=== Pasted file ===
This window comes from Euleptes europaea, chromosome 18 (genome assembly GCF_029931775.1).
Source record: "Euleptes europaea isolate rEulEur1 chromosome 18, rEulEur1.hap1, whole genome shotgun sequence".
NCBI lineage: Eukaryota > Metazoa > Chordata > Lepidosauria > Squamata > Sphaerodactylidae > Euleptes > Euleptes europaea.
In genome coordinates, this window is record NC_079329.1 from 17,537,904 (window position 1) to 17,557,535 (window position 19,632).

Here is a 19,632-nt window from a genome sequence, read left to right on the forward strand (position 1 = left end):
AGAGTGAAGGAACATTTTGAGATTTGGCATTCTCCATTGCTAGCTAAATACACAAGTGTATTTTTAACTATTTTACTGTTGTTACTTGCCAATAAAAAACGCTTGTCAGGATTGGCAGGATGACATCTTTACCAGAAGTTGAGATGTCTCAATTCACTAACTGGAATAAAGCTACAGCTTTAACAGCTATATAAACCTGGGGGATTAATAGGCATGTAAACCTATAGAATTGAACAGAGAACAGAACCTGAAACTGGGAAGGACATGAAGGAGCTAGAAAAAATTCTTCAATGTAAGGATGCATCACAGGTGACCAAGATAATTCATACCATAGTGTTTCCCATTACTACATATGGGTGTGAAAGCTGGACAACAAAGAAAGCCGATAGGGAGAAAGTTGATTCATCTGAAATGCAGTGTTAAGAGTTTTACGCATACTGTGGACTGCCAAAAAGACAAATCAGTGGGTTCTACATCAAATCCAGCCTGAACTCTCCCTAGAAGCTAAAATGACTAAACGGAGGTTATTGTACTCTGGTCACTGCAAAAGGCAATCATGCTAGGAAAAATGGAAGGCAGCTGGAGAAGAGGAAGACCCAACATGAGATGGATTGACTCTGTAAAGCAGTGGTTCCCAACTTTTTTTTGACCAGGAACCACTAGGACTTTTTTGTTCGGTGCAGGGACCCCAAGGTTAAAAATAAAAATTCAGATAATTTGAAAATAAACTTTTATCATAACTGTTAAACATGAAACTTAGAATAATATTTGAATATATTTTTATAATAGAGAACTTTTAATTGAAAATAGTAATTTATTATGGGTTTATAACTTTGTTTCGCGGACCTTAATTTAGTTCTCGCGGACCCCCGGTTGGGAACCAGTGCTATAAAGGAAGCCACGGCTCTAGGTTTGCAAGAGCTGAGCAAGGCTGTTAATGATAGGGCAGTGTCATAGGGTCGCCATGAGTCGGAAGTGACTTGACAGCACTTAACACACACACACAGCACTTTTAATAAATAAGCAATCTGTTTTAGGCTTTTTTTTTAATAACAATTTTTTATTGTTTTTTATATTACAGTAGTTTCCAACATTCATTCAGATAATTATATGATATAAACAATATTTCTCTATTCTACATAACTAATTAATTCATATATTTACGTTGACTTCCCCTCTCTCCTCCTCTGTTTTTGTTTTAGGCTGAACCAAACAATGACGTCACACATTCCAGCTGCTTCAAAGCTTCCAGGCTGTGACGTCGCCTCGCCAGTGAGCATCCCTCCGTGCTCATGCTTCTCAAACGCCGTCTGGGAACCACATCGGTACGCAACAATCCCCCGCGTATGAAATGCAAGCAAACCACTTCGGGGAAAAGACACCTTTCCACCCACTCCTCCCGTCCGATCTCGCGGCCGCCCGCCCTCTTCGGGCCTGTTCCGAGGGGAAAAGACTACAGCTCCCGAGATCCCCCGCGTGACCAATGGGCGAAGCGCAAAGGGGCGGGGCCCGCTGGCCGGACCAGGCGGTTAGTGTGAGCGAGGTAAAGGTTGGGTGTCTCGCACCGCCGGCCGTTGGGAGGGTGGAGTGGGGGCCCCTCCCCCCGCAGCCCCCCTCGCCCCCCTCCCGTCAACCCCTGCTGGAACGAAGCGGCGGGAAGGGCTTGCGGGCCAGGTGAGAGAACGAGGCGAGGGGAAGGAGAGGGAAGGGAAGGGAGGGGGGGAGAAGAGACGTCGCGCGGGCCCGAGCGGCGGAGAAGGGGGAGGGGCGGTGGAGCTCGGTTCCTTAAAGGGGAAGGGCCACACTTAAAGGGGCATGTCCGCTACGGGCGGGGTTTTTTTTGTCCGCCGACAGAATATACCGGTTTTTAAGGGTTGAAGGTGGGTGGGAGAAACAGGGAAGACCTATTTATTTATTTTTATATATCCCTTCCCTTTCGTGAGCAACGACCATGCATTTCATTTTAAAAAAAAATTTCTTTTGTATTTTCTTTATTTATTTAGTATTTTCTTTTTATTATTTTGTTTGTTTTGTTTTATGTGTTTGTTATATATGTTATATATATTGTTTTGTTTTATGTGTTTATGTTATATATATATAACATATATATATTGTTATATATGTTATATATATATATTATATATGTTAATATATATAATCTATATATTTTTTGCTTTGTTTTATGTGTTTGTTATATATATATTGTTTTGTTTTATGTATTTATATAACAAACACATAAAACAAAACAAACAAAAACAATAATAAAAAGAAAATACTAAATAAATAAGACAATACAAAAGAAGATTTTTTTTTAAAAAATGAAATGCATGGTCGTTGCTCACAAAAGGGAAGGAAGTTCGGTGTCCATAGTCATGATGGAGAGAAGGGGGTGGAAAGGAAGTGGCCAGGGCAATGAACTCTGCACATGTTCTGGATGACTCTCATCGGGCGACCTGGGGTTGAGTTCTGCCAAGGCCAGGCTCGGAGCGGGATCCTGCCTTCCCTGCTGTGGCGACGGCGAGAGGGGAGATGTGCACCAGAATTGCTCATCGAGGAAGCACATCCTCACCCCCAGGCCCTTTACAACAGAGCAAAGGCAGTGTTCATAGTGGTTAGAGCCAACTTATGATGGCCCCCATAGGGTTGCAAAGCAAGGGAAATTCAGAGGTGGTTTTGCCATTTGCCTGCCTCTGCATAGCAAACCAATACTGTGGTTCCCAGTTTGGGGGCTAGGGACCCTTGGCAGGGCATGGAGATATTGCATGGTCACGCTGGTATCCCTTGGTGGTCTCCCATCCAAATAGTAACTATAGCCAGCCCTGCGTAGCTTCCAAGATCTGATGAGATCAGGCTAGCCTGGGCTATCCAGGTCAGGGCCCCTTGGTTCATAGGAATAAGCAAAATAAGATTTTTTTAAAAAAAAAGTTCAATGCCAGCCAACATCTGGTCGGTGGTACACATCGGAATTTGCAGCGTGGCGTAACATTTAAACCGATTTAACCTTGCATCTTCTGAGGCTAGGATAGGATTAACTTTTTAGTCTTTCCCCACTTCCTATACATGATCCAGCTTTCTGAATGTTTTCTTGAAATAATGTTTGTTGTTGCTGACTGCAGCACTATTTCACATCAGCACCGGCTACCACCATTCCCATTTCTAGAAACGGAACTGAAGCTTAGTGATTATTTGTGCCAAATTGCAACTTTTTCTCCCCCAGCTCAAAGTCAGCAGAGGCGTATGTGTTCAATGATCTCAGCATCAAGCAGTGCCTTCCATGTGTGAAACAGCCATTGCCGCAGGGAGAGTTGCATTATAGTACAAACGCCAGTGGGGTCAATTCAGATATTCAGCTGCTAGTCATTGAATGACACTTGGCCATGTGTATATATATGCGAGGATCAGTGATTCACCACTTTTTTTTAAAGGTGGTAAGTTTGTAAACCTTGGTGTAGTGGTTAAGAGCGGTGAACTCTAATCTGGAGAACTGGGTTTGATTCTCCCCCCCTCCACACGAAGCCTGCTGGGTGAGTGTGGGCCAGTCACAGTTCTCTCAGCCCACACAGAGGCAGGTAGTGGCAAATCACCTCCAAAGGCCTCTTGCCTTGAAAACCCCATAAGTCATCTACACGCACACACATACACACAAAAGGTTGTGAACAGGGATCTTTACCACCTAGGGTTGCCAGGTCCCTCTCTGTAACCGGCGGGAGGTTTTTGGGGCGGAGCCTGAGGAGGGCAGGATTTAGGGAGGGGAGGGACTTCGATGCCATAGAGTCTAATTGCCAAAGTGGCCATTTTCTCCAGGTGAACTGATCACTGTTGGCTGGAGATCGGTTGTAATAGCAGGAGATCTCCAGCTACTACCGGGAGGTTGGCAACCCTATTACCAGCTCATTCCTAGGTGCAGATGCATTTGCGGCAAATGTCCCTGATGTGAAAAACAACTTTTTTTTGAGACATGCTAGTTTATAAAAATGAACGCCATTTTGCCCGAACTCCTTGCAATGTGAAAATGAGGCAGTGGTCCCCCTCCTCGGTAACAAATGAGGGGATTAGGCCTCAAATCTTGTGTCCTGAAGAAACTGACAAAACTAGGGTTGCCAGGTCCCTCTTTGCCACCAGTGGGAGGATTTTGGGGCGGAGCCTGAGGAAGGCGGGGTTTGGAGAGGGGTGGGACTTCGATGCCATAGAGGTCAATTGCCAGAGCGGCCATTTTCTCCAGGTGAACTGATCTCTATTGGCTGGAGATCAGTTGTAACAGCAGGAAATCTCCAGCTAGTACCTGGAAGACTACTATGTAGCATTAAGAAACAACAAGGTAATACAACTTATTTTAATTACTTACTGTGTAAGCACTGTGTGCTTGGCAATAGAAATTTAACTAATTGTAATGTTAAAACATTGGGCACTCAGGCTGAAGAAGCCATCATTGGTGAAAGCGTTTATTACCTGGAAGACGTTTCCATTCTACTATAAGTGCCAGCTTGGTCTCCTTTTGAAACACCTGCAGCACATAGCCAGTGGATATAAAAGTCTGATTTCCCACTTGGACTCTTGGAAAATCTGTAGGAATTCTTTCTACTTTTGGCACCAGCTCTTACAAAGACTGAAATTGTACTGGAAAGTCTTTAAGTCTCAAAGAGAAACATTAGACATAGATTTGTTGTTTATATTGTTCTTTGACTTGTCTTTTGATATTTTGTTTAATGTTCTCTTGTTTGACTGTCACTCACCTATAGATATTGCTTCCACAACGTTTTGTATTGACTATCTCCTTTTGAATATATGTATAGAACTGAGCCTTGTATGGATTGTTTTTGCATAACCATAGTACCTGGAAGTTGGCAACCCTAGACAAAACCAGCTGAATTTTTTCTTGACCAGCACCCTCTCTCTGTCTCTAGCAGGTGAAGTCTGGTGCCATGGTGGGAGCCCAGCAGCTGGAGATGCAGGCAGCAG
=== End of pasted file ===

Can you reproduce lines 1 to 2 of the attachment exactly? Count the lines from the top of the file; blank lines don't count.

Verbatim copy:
This window comes from Euleptes europaea, chromosome 18 (genome assembly GCF_029931775.1).
Source record: "Euleptes europaea isolate rEulEur1 chromosome 18, rEulEur1.hap1, whole genome shotgun sequence".